DURANGO, Colo. (CBS4) — The 416 Fire shut down the iconic Durango and Silverton Railroad several times this summer. The forest service hasn’t determined an official cause, but a group of Durango residents filed a lawsuit, claiming material from the coal-fired engine started it. That’s prompted the operators to switch some locomotives from coal to oil.

In California, it was oil — not coal — which fueled many of their steam engines. That’s why the locomotive known as the Slim Princess is visiting.

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“We brought it out here so our crews can get tested on it, learn how to drive what is now an oil-fired train,” officials said. “For us, it’s very foreign.”

Randy Babcock is responsible for training the railroad’s crews.

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“Having this locomotive sitting here and being able to sit in it and listen to it and understand it makes all the difference in the world,” Babcock said. “It allows our crews to really get familiar so when they’re on the revenue passenger trains with our own equipment, it’s second nature.”

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Coal has traditionally fueled the railroad’s locomotives.

“The coal mine we use here is 14 miles up the road, and it’s the same coal mine that we’ve used for 137 years,” officials said.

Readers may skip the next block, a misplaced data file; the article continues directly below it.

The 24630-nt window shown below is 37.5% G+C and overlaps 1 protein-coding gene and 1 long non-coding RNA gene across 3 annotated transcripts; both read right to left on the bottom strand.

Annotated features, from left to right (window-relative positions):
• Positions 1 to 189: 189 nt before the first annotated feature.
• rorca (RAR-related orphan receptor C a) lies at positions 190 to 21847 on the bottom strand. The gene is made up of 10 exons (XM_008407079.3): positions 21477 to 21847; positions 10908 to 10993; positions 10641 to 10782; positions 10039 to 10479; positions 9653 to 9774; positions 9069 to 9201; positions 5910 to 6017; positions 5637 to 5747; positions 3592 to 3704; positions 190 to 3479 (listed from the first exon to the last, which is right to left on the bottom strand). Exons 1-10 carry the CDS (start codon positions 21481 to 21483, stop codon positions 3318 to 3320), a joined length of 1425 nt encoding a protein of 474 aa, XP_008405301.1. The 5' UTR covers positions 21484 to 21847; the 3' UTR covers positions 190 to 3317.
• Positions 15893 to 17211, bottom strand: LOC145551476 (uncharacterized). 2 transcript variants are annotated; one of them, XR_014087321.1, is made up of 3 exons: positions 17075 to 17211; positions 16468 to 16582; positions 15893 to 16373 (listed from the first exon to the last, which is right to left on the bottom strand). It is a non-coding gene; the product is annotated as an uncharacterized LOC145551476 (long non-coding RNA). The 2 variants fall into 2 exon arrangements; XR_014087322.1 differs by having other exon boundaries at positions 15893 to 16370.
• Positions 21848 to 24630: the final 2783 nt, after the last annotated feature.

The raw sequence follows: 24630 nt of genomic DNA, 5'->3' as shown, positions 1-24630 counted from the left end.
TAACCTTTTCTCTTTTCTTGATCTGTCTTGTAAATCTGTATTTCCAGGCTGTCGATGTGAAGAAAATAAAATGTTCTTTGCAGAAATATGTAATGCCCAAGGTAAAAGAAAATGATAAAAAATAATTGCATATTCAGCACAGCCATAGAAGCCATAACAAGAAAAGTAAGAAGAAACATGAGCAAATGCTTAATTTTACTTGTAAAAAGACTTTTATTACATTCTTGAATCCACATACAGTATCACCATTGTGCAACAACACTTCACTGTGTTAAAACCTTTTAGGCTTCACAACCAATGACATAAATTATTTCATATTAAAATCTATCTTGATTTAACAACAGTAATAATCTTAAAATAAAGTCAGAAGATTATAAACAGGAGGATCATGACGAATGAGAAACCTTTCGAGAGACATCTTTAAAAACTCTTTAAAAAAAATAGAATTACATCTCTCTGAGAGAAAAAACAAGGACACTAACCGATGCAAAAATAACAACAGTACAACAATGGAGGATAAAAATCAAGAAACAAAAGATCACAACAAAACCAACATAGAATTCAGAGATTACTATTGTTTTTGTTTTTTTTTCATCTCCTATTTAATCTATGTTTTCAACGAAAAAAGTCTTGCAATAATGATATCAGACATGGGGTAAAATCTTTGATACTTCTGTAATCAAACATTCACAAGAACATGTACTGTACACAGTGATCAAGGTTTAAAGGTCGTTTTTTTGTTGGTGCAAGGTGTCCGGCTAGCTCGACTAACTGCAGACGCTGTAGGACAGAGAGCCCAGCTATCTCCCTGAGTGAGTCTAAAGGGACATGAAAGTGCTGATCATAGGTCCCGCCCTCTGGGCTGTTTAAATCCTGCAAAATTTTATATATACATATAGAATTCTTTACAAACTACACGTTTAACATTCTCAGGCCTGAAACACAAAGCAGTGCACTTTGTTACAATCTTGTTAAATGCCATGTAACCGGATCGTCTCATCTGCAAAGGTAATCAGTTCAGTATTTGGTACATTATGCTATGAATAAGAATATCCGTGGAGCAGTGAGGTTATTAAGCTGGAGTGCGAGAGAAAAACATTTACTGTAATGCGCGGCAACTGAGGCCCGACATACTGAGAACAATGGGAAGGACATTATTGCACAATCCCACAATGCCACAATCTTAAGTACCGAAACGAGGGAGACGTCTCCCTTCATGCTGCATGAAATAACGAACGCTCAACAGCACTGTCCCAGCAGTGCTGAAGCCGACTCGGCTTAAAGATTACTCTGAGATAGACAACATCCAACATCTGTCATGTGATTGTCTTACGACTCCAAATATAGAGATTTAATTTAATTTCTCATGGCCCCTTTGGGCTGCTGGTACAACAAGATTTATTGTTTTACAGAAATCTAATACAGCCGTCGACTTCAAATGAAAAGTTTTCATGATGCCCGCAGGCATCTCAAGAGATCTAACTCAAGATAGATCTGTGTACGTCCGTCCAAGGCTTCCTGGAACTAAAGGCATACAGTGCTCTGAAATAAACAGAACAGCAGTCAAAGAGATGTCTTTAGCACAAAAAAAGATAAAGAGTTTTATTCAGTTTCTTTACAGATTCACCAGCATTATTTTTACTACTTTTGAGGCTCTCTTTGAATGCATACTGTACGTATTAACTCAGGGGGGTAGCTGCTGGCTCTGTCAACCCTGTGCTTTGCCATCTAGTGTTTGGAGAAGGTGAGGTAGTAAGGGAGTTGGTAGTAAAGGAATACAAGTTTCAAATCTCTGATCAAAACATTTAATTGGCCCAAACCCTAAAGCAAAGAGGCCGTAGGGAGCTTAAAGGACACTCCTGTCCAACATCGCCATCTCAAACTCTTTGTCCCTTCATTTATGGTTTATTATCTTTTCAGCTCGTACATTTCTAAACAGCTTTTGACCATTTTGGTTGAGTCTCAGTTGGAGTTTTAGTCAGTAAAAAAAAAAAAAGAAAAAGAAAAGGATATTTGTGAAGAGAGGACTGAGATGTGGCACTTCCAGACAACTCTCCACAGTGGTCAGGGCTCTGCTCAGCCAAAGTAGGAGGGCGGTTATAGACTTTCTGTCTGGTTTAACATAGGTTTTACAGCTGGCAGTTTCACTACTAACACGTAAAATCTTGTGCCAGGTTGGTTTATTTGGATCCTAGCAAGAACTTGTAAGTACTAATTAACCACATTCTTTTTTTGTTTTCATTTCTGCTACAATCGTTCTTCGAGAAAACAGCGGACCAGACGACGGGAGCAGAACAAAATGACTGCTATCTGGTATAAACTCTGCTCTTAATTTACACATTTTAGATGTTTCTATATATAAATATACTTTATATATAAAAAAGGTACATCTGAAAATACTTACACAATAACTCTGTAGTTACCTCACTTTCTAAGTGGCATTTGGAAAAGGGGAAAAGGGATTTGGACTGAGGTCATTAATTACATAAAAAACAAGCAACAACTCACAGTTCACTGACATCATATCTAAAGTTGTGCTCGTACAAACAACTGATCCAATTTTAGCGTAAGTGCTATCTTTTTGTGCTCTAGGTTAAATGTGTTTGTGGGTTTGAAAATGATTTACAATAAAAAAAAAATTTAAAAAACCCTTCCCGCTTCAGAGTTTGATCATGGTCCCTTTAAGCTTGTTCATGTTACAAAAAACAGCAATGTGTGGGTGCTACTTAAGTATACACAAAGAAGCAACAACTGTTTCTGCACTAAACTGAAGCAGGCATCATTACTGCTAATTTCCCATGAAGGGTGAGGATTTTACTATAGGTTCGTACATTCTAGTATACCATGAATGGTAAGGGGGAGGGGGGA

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Now, supply concerns have officials looking for an alternative to coal.

“One of the things we’re learning is fuel types. What blends of fuel work better than others,” officials said.

The lessons taught by this locomotive will be put to use on one of the railroad’s current locomotives being converted to burn oil. The railroad’s historic locomotives are not being replaced.

“We’ll always have coal-fired steam. We want to stress that. That’s part of who we are and who we have been,” officials said.

For now, though, the Slim Princess is being treated like royalty.

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Officials said they get calls every day about when they can ride the train. It will be in Durango through the summer.

 

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